# How to calculate $\intop_{0}^{\frac{\pi}{2}}\frac{\sqrt{\sin x}}{\sqrt{\sin x}+\sqrt{\cos x}}dx$

I have to calculate the integral:

$$\intop_{0}^{\frac{\pi}{2}}\frac{\sqrt{\sin x}}{\sqrt{\sin x}+\sqrt{\cos x}}dx$$

I tried a various sort of ways, I'll present 2 of them that lead me nowhere, maybe someone will see a way through the obstacles.

way 1: trigonometric substitution :

substitue:

$$\tan\left(\frac{x}{2}\right)=t$$

thus

$$\sin\left(x\right)=\frac{2t}{1+t^{2}},\cos\left(x\right)=\frac{1-t^{2}}{1+t^{2}},dx=\frac{2}{1+t^{2}}dt$$

$$\intop_{0}^{\frac{\pi}{2}}\frac{\sqrt{\sin x}}{\sqrt{\sin x}+\sqrt{\cos x}}dx=\intop_{0}^{1}\frac{\frac{\sqrt{2t}}{\sqrt{1+t^{2}}}}{\frac{\sqrt{2t}}{\sqrt{1+t^{2}}}+\frac{\sqrt{1-t^{2}}}{\sqrt{1+t^{2}}}}\frac{2}{1+t^{2}}dt=\intop_{0}^{1}\frac{2\sqrt{2t}}{\left(1+t^{2}\right)\left(\sqrt{2t}+\sqrt{1-t^{2}}\right)}dt$$

From here I cannot see how to continue.( I tried to multiply the denominator and the numerator by $$\sqrt{2t}-\sqrt{1-t^{2}}$$ but it also seems like a dead end.

In the other way that I tried, I did found an antideriviative of the integrand, but not in the segment

$$[0,\frac{\pi}{2}]$$

because if we could divide by $$\sqrt{\sin x}$$ then we'd get:

$$\int\frac{1}{1+\sqrt{\cot x}}dx$$ then if we substitue $$\sqrt{\cot x}=t$$ then

$$\sqrt{\cot x}=t$$

so

$$\frac{1}{2t}\cdot\frac{-1}{\sin^{2}x}dx=dt$$

and since $$\frac{1}{\sin^{2}x}=1+\cot^{2}x$$ we would get

$$dx=\frac{-2t}{1+t^{4}}dt$$

Thus

$$\int\frac{1}{1+\sqrt{\cot x}}dx=-\int\frac{2t}{\left(1+t\right)\left(1+t^{4}\right)}dt=-\int\frac{2t}{\left(1+t\right)\left(t^{2}-\sqrt{2}t+1\right)\left(t^{2}+\sqrt{2}t+1\right)}dt=-\int\left(\frac{-1}{t+1}+\frac{1+\sqrt{2}}{2\left(t+\sqrt{2}\right)}+\frac{1-\sqrt{2}}{2\left(t-\sqrt{2}\right)}\right)dt$$

and finally:

$$\int\frac{\sqrt{\sin x}}{\sqrt{\sin x}+\sqrt{\cos x}}dx=\ln|\sqrt{\cot x}+1|-\frac{1+\sqrt{2}}{2}\ln|\sqrt{\cot x}+\sqrt{2}|-\frac{1-\sqrt{2}}{2}\ln|\sqrt{\cot x}-\sqrt{2}|+constant$$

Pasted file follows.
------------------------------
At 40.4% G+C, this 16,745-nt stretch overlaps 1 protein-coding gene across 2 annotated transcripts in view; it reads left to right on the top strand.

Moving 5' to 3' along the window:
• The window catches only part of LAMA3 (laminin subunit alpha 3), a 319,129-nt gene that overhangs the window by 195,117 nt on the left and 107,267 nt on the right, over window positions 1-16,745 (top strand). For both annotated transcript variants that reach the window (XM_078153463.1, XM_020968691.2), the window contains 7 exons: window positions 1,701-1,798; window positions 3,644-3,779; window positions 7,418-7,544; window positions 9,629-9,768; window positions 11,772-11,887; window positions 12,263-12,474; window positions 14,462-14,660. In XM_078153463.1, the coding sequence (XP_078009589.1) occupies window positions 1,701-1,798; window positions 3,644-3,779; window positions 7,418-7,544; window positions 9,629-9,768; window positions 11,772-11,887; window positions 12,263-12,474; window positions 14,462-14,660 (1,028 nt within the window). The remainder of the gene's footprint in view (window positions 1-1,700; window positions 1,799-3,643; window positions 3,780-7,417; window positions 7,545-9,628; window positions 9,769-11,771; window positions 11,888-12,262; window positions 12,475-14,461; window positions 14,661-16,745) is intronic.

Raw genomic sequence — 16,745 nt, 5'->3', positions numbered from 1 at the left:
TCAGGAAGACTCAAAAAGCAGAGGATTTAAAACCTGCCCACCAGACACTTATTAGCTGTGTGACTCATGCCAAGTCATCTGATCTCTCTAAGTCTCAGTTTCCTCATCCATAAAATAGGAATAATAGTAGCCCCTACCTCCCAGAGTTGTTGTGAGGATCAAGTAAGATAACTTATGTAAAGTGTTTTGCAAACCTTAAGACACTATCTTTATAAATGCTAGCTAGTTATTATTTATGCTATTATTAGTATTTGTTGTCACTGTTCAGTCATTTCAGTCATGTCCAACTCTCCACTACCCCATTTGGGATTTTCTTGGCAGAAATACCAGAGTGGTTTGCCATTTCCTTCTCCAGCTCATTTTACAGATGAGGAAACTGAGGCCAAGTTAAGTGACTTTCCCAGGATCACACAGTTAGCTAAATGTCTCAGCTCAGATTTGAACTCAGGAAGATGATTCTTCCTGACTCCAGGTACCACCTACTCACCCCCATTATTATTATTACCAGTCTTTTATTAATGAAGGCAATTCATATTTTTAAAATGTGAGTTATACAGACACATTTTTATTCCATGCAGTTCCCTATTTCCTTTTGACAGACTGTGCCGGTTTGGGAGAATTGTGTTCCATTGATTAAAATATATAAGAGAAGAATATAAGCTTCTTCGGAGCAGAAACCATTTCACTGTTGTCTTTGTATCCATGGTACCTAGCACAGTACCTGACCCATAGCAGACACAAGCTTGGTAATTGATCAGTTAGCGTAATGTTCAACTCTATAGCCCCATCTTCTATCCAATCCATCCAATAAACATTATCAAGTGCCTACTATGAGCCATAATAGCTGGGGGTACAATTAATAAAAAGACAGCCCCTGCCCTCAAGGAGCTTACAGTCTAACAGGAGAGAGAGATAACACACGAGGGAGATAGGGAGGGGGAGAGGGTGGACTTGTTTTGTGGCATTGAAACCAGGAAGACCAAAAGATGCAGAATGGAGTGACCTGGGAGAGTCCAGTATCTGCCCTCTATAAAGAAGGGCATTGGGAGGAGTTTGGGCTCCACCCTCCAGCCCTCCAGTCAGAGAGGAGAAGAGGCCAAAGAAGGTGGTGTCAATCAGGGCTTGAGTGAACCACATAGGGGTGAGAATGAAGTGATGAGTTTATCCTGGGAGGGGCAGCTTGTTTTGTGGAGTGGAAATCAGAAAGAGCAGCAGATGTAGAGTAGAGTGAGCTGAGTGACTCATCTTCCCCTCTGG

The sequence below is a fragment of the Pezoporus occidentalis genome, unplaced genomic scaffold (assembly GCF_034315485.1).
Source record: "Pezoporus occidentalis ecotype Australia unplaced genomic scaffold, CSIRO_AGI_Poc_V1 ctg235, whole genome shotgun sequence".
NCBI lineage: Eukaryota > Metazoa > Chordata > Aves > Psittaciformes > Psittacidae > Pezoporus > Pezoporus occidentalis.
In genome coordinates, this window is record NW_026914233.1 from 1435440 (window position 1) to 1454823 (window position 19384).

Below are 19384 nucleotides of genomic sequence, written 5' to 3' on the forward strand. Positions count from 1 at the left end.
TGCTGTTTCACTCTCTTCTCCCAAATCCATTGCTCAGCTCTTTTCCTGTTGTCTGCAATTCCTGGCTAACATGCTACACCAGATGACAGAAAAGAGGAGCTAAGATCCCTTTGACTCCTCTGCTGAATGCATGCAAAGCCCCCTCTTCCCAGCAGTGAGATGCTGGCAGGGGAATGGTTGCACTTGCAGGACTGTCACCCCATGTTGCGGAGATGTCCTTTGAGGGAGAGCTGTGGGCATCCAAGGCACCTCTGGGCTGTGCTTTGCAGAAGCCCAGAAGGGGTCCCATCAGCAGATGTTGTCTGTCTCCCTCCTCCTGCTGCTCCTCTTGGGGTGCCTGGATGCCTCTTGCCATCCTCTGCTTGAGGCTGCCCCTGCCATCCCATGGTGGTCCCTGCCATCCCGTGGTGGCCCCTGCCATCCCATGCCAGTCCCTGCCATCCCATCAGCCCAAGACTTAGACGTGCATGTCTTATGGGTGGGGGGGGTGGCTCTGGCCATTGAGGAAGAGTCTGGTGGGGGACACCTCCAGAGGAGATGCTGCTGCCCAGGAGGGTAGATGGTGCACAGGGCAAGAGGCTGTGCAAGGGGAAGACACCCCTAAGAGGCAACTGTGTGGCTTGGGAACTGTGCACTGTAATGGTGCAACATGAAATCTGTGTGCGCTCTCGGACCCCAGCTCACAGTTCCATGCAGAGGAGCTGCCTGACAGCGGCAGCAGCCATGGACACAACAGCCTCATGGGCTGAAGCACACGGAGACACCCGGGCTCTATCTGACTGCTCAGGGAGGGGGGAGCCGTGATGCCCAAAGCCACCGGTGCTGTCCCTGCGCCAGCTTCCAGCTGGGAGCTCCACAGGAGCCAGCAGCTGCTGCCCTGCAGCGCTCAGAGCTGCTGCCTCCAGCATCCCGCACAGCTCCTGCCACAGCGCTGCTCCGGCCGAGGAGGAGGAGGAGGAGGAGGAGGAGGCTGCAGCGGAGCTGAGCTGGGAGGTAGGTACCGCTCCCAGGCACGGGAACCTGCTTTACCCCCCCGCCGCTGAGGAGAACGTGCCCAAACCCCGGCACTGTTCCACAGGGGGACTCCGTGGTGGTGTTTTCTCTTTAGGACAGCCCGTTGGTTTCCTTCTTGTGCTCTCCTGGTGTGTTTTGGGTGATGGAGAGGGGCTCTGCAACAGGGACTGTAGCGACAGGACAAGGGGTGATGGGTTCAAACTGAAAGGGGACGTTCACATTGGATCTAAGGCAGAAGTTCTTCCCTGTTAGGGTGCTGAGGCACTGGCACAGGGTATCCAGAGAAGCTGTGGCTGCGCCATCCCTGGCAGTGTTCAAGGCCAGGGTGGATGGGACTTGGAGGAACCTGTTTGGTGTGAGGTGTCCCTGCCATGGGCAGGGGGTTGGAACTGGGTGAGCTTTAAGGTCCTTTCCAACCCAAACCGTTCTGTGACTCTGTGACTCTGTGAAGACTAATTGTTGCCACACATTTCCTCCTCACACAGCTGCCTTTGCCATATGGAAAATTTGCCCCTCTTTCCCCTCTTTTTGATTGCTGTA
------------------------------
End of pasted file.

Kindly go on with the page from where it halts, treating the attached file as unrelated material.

So this is an antideriviative, but we cannot use Newton leibnitz's formula because of the point $$x=0$$.

In addition, I tried to calculate this integral with an online integral calculator and it failed to show the steps, so I guess this calculation isnt trivial.

Any suggestions would help.

• This is very simple in fact...Try to prove this property $$\int_a^bf(x)dx=\int_a^bf(a+b-x)dx$$ Aug 22, 2020 at 14:09
• @user35508 Is it true without any demands on $f$ ? how does it helps here ? It would just replace $sin$ by $cos$ Aug 22, 2020 at 14:13
• Use $y=\frac{\pi}{2}-x$ Substitution
– DARK
Aug 22, 2020 at 14:14
• @Waizman: The integrand should be Reimann integrable on $[a,b]$ which is clearly the case here as the integrand is continuous on $[a,b]$
– Koro
Aug 22, 2020 at 14:18

Let $$I=\intop_{0}^{\frac{\pi}{2}}\frac{\sqrt{\sin x}}{\sqrt{\sin x}+\sqrt{\cos x}}dx\tag{1}$$
Substitute $$x=\pi/2-t$$ so that $$dx=-dt$$. Hence, $$I=-\intop_{\pi/2}^{0}\frac{\sqrt{\cos y }}{\sqrt{\sin y}+\sqrt{\cos y}}dy=\intop_{0}^{\frac{\pi}{2}}\frac{\sqrt{\cos y}}{\sqrt{\sin y}+\sqrt{\cos y}}dy=\intop_{0}^{\frac{\pi}{2}}\frac{\sqrt{\cos x}}{\sqrt{\cos x}+\sqrt{\sin x}}dx\tag{2}$$
Add the two to get: $$2I= \int_0^{\frac{\pi}{2}} \frac{\sqrt{\sin{x}}+\sqrt{\cos{x}}}{\sqrt{\sin{x}}+\sqrt{\cos{x}}} \; dx \\ = \int_{0}^{\pi/2}dx=\pi/2\implies I=\pi/4$$
As user35508 mentioned in the comments, you can use the substitution of $$u=\frac{\pi}{2}-x$$ to obtain $$\int_0^{\frac{\pi}{2}} \frac{\sqrt{\cos{x}}}{\sqrt{\sin{x}}+\sqrt{\cos{x}}} \; dx$$ This integral is equivalent to the original integral, so if you add the original integral to the previous integral you get: \begin{align*} 2I&=\int_0^{\frac{\pi}{2}} \frac{\sqrt{\sin{x}}+\sqrt{\cos{x}}}{\sqrt{\sin{x}}+\sqrt{\cos{x}}} \; dx \\ &= \frac{\pi}{4} \end{align*}
Hint:use kings property ie replace $$x$$ by $$\frac{\pi}{2}-x$$ you get an equivalent integral . Now add these integrals what do you observe?